Top Stories of 2019: A Big Year for Parent Representation

We’re counting down 10 of the biggest stories The Imprint published in 2019. Each day, we’ll connect readers with a few links to our coverage on a big story from this past year.



Grasping the Opportunity to Remake Child Welfare

 As I wrote last week, the federal government quietly introduced a momentous new funding source for child welfare systems before the holidays. The Department of Health and Human Services will now reimburse states for legal support given to parents involved in child welfare proceedings, and to their children.



An Invitation to Remake Child Welfare

A few days before Christmas, the federal government extended an invitation to state child welfare agencies that has the potential to completely transform the system. The invitation did not arrive with great publicity.

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In Both Systems, Unfulfilled Promises on Protecting Kids in Court

Fifty years ago, the U.S. Supreme Court provided a blanket of protection against railroading youth involved in the juvenile justice system. Seven years later, Congress attempted to do the same for children involved in child welfare proceedings.


Report Offers Blueprint for Building Better Juvenile Representation System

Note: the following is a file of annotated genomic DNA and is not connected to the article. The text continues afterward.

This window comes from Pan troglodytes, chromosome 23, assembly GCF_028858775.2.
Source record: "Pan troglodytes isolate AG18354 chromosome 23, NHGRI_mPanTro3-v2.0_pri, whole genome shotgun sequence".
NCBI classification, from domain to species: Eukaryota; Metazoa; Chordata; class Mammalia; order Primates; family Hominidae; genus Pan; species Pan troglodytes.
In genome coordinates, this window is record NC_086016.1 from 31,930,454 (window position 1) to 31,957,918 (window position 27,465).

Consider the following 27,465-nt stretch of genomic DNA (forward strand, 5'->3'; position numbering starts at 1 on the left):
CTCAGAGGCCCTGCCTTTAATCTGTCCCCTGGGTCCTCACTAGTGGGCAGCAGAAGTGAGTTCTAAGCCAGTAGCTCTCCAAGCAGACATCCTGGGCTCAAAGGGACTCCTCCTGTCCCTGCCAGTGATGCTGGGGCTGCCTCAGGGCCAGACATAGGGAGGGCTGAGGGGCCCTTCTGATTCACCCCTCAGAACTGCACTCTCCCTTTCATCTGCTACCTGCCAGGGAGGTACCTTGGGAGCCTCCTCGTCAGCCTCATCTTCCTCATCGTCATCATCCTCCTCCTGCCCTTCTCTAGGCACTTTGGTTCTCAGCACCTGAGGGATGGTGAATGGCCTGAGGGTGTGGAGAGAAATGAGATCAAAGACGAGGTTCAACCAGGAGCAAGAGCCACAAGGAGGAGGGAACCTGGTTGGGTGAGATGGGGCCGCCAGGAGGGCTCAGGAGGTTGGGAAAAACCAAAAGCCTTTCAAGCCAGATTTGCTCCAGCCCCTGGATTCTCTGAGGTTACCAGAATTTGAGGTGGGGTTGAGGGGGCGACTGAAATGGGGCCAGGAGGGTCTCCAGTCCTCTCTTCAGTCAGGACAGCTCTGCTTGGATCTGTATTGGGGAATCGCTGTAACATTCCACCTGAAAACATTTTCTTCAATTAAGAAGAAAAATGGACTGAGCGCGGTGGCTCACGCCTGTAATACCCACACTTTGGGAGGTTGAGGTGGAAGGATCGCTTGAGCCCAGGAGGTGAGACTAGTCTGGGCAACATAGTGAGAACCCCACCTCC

Next year marks the 50th anniversary of the Supreme Court’s In re Gault decision that established the right of children to counsel in juvenile court. In opening the way for a system of legal representation for youth in the juvenile justice system, the court famously declared that “[u]nder our Constitution, the condition of being a boy does not justify a kangaroo court.”


Do Juveniles Understand Role of Attorneys?

The authors – M. Dyan McGuire, Michael Vaughn, Jeffrey Shook and Tamara Kenny – have attempted to “fill a void by explicitly exploring whether juveniles comprehend what a lawyer is supposed to do for them.


    Researcher Who Revealed White Bias on Juvenile Offenders Wins MacArthur Genius Award

    Jennifer Eberhardt, a social psychologist with Stanford University, was among the 21 people who received a 2014 “Genius” Award from the John D. and Catherine T. MacArthur Foundation. Eberhardt’s career focus is on the unconscious way in which humans code and categorize people by race, particularly as it relates to perceptions about crime.